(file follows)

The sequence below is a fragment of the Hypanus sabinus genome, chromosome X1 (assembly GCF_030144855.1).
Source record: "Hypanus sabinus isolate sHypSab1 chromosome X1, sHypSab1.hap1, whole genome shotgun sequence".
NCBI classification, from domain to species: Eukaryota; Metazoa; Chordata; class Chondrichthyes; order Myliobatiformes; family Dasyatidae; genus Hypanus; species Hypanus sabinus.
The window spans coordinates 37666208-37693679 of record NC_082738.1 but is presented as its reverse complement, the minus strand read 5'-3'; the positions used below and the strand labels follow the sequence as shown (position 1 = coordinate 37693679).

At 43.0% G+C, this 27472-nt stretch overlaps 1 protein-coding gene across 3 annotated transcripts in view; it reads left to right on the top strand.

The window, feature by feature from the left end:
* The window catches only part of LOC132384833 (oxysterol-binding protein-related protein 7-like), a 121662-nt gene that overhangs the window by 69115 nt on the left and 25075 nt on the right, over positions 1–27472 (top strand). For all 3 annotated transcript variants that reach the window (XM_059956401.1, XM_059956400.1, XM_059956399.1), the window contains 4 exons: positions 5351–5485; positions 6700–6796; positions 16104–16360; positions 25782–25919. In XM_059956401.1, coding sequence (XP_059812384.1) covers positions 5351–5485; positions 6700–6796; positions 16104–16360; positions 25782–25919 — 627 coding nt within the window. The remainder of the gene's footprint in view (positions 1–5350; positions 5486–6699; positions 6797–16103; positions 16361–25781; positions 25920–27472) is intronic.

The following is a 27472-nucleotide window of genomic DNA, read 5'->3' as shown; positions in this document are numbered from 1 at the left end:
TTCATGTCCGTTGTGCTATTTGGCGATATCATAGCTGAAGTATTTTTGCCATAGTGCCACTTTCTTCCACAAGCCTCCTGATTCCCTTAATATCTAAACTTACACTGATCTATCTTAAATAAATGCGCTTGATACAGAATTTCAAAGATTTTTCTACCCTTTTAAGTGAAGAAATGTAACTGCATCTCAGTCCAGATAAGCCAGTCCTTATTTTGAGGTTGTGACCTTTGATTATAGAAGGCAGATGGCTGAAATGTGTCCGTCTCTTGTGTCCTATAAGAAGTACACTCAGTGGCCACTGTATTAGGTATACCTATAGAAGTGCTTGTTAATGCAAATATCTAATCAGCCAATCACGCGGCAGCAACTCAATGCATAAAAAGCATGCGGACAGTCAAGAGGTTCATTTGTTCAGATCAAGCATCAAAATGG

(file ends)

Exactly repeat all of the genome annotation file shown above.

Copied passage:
The sequence below is a fragment of the Hypanus sabinus genome, chromosome X1 (assembly GCF_030144855.1).
Source record: "Hypanus sabinus isolate sHypSab1 chromosome X1, sHypSab1.hap1, whole genome shotgun sequence".
NCBI classification, from domain to species: Eukaryota; Metazoa; Chordata; class Chondrichthyes; order Myliobatiformes; family Dasyatidae; genus Hypanus; species Hypanus sabinus.
The window spans coordinates 37666208-37693679 of record NC_082738.1 but is presented as its reverse complement, the minus strand read 5'-3'; the positions used below and the strand labels follow the sequence as shown (position 1 = coordinate 37693679).

At 43.0% G+C, this 27472-nt stretch overlaps 1 protein-coding gene across 3 annotated transcripts in view; it reads left to right on the top strand.

The window, feature by feature from the left end:
* The window catches only part of LOC132384833 (oxysterol-binding protein-related protein 7-like), a 121662-nt gene that overhangs the window by 69115 nt on the left and 25075 nt on the right, over positions 1–27472 (top strand). For all 3 annotated transcript variants that reach the window (XM_059956401.1, XM_059956400.1, XM_059956399.1), the window contains 4 exons: positions 5351–5485; positions 6700–6796; positions 16104–16360; positions 25782–25919. In XM_059956401.1, coding sequence (XP_059812384.1) covers positions 5351–5485; positions 6700–6796; positions 16104–16360; positions 25782–25919 — 627 coding nt within the window. The remainder of the gene's footprint in view (positions 1–5350; positions 5486–6699; positions 6797–16103; positions 16361–25781; positions 25920–27472) is intronic.

The following is a 27472-nucleotide window of genomic DNA, read 5'->3' as shown; positions in this document are numbered from 1 at the left end:
TTCATGTCCGTTGTGCTATTTGGCGATATCATAGCTGAAGTATTTTTGCCATAGTGCCACTTTCTTCCACAAGCCTCCTGATTCCCTTAATATCTAAACTTACACTGATCTATCTTAAATAAATGCGCTTGATACAGAATTTCAAAGATTTTTCTACCCTTTTAAGTGAAGAAATGTAACTGCATCTCAGTCCAGATAAGCCAGTCCTTATTTTGAGGTTGTGACCTTTGATTATAGAAGGCAGATGGCTGAAATGTGTCCGTCTCTTGTGTCCTATAAGAAGTACACTCAGTGGCCACTGTATTAGGTATACCTATAGAAGTGCTTGTTAATGCAAATATCTAATCAGCCAATCACGCGGCAGCAACTCAATGCATAAAAAGCATGCGGACAGTCAAGAGGTTCATTTGTTCAGATCAAGCATCAAAATGG